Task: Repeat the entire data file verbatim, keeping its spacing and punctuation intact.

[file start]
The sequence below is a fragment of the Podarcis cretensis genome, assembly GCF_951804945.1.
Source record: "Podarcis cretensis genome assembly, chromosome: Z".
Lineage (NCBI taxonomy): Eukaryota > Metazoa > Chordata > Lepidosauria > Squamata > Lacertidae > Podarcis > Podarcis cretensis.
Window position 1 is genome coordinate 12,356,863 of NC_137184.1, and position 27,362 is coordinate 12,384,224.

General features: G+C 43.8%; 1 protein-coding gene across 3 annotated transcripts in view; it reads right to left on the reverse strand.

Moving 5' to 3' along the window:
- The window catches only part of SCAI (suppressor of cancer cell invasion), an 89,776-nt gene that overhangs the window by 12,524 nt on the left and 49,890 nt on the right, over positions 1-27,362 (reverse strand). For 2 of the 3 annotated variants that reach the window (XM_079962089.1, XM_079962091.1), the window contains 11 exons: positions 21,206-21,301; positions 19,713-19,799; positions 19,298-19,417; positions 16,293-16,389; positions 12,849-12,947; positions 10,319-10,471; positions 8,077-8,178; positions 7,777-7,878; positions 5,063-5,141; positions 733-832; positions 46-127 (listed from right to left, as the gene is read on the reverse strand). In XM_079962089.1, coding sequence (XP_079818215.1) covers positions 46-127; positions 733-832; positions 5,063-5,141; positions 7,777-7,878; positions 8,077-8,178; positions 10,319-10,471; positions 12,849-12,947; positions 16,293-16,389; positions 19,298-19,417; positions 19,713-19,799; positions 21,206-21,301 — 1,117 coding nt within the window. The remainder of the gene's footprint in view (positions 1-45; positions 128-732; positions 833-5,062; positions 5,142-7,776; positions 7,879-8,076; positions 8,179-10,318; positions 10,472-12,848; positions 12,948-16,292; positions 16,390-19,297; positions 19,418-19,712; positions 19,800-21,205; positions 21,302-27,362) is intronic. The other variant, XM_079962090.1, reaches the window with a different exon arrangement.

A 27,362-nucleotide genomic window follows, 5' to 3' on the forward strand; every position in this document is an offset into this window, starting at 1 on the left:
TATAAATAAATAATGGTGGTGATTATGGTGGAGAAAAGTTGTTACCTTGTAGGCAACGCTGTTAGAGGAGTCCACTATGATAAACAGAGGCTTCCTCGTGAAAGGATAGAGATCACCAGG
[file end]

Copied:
The sequence below is a fragment of the Podarcis cretensis genome, assembly GCF_951804945.1.
Source record: "Podarcis cretensis genome assembly, chromosome: Z".
Lineage (NCBI taxonomy): Eukaryota > Metazoa > Chordata > Lepidosauria > Squamata > Lacertidae > Podarcis > Podarcis cretensis.
Window position 1 is genome coordinate 12,356,863 of NC_137184.1, and position 27,362 is coordinate 12,384,224.

General features: G+C 43.8%; 1 protein-coding gene across 3 annotated transcripts in view; it reads right to left on the reverse strand.

Moving 5' to 3' along the window:
- The window catches only part of SCAI (suppressor of cancer cell invasion), an 89,776-nt gene that overhangs the window by 12,524 nt on the left and 49,890 nt on the right, over positions 1-27,362 (reverse strand). For 2 of the 3 annotated variants that reach the window (XM_079962089.1, XM_079962091.1), the window contains 11 exons: positions 21,206-21,301; positions 19,713-19,799; positions 19,298-19,417; positions 16,293-16,389; positions 12,849-12,947; positions 10,319-10,471; positions 8,077-8,178; positions 7,777-7,878; positions 5,063-5,141; positions 733-832; positions 46-127 (listed from right to left, as the gene is read on the reverse strand). In XM_079962089.1, coding sequence (XP_079818215.1) covers positions 46-127; positions 733-832; positions 5,063-5,141; positions 7,777-7,878; positions 8,077-8,178; positions 10,319-10,471; positions 12,849-12,947; positions 16,293-16,389; positions 19,298-19,417; positions 19,713-19,799; positions 21,206-21,301 — 1,117 coding nt within the window. The remainder of the gene's footprint in view (positions 1-45; positions 128-732; positions 833-5,062; positions 5,142-7,776; positions 7,879-8,076; positions 8,179-10,318; positions 10,472-12,848; positions 12,948-16,292; positions 16,390-19,297; positions 19,418-19,712; positions 19,800-21,205; positions 21,302-27,362) is intronic. The other variant, XM_079962090.1, reaches the window with a different exon arrangement.

A 27,362-nucleotide genomic window follows, 5' to 3' on the forward strand; every position in this document is an offset into this window, starting at 1 on the left:
TATAAATAAATAATGGTGGTGATTATGGTGGAGAAAAGTTGTTACCTTGTAGGCAACGCTGTTAGAGGAGTCCACTATGATAAACAGAGGCTTCCTCGTGAAAGGATAGAGATCACCAGG